A peek into Per Se’s kitchen

Ok, I promise this will be my last post about Per Se for a while, but there’s just been so much to say that it would be a crime and injustice towards you dear readers to cram it uncomfortably into one post!

So there I was two hours into our meal, camera in hand, feverishly snapping photos of some of the most beautiful food this side of the Seine in Per Se’s delightfully elegant, yet tastefully modern dining room, when our server approached me, looking right at my camera.  “Oh no”, I thought to myself, “this is it.  He’s had enough.  Per Se just doesn’t roll this way.”

To my great surprise, not only did our server not mind my incessant picture-taking, but he offered me the treat of treats: a guided tour of Per Se’s kitchen, or, the Holy Grail of Culinary Design as I call it (we’re on a first name basis like that).  What follows is my attempt at re-creating my tour through the spectacular, daunting, beautiful, and flawless origin of Thomas Keller’s masterpieces.

Let’s begin at the beginning, shall we?  Nestled in between the dining room and the kitchen is the “cool down” hallway, which is a naked, calm space for servers to collect their thoughts after the hustle of the kitchen and before the bustle of the dining room.

The next room through that seemingly inauspicious hallway is the main room of the kitchen.   Here, food is garnished, completed, plated, and picked up.  It wasn’t entire clear which, if any, food is actually cooked in this main room, but it was where the majority of the chefs were, including the head chef.

Meticulous preparation comes to a close for each dish here before being whisked away by the servers

The main kitchen from the front, with the head chef in all white in the foreground

My tour guide insisted I capture this gem above the entrance / exit of this main kitchen area:

The term my tour guide was insistent on me capturing

As we continued through the main kitchen out the back, I was able to capture the main area from a different vantage point:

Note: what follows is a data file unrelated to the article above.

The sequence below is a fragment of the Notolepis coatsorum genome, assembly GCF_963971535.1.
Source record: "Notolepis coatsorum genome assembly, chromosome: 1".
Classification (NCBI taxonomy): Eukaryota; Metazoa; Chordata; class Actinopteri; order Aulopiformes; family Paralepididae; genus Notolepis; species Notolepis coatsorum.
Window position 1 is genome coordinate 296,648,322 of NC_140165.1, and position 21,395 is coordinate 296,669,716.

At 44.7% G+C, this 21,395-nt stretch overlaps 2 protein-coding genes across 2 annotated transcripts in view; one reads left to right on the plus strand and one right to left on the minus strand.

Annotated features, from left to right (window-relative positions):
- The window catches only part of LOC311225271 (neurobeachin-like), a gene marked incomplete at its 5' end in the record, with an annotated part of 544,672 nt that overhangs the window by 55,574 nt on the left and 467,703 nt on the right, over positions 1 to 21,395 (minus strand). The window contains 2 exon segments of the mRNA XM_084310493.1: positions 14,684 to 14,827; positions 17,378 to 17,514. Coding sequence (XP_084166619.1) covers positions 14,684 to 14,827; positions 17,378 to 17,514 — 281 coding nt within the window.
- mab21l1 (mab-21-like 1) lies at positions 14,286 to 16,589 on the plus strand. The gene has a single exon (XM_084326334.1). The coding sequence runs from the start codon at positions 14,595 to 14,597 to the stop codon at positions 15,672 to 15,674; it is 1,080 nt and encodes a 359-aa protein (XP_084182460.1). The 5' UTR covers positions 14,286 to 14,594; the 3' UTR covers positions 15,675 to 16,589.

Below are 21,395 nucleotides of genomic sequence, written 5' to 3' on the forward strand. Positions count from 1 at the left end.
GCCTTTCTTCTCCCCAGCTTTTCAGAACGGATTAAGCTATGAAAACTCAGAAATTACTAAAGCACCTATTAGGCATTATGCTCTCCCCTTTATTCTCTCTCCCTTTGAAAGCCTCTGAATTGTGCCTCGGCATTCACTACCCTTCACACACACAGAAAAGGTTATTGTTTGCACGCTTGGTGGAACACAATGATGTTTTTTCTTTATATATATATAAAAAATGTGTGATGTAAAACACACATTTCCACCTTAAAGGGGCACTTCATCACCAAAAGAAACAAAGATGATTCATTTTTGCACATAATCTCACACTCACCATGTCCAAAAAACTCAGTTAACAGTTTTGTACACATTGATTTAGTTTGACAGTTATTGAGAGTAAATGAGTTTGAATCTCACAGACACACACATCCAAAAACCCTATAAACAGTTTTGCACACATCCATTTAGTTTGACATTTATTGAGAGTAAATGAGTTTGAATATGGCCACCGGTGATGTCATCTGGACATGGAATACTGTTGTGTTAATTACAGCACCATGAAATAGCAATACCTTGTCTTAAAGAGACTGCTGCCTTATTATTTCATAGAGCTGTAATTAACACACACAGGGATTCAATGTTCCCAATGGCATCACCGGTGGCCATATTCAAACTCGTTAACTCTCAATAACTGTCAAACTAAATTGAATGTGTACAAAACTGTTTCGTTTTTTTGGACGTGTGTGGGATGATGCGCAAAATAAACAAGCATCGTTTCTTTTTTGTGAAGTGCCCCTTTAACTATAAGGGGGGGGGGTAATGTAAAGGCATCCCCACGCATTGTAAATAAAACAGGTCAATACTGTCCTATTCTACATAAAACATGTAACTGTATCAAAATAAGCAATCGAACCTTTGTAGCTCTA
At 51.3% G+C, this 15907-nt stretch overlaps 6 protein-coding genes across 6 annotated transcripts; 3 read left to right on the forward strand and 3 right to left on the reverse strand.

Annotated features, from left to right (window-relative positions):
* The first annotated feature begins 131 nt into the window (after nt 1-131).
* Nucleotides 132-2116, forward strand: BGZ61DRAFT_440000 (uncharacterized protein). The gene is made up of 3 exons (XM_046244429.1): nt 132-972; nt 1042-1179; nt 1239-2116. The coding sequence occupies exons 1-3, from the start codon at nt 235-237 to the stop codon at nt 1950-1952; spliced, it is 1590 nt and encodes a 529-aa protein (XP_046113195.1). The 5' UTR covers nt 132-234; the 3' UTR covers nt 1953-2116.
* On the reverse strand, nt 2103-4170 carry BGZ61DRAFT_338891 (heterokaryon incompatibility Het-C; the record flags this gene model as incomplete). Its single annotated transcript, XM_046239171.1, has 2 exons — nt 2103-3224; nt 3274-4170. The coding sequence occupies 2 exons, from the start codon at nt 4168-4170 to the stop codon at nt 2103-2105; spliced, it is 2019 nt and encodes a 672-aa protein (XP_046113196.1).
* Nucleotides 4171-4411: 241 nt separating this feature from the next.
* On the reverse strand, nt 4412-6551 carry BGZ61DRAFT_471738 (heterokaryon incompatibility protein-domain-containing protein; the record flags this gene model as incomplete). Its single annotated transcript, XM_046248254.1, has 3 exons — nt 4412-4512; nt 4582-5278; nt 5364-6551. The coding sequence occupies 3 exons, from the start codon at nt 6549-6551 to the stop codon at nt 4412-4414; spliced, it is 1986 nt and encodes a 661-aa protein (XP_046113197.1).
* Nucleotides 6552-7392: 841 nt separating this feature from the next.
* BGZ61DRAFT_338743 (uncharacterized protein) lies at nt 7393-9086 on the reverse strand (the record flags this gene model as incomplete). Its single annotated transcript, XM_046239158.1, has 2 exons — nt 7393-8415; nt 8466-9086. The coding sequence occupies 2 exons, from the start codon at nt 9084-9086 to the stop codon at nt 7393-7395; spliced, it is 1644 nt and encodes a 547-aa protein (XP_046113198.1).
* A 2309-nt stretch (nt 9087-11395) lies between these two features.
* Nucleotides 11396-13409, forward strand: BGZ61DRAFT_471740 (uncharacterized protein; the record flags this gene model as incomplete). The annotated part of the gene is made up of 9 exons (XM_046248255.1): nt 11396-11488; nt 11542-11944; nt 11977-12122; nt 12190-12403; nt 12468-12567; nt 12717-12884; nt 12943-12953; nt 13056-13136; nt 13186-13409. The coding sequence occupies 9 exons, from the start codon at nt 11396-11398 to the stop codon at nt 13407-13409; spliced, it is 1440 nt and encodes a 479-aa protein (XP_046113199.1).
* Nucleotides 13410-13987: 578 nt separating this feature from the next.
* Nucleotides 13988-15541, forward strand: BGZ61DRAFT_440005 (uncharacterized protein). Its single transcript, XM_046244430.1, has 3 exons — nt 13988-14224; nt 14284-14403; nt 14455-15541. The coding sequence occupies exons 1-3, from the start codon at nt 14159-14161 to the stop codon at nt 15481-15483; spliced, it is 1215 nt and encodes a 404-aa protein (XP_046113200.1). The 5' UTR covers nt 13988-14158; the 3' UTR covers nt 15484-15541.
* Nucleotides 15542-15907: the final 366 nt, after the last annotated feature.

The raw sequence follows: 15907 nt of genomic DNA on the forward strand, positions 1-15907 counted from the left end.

The main kitchen

Out of the main kitchen and down the rabbit hole!  The next room is probably an uncommon room in other kitchens, but in Per Se’s it makes complete sense.  It is a secondary main kitchen, which functions as an entirely separate and self-sufficient second kitchen for large parties.  The idea here is that a large party should not interfere with the timing or enjoyment of the other diners, and so a second kitchen alleviates this possible time crunch.  Here are some photos of it (there were no large parties that night, so it’s empty):

Another shot of the separate kitchen used when large parties are dining so as to not interrupt the service of the smaller groups

The next hallway contained yet another gem, an important message from Chef Keller to his chefs and a gentle, but important reminder about service:

Per Se in a sentence

Next was the specialized, custom-built oven that is used to broil, bake, cook, and otherwise prepare meats of all kinds:

Huge specialized oven used for meat broiling and slow cooking

Down another corner was what appeared to be Per Se’s espresso machine.  What struck me about this room, and indeed, the entire kitchen thus far, was that it looked better than brand new.  It looked spotless in the way that made me think it was cleaned top to bottom every hour, meticulously cared for like it was a living, breathing partner to the chefs and servers.

Where Per Se's amazingly delicious espresso is made

Next was Per Se’s truffle room.  No, not where they keep their frozen truffle mushrooms(which I hear they have an entirely separate freezer for), but where they create day-of and keep cool their decadent chocolate truffle creations:

The chocolate and truffle room from the outside, the interior is kept at a brisk temperature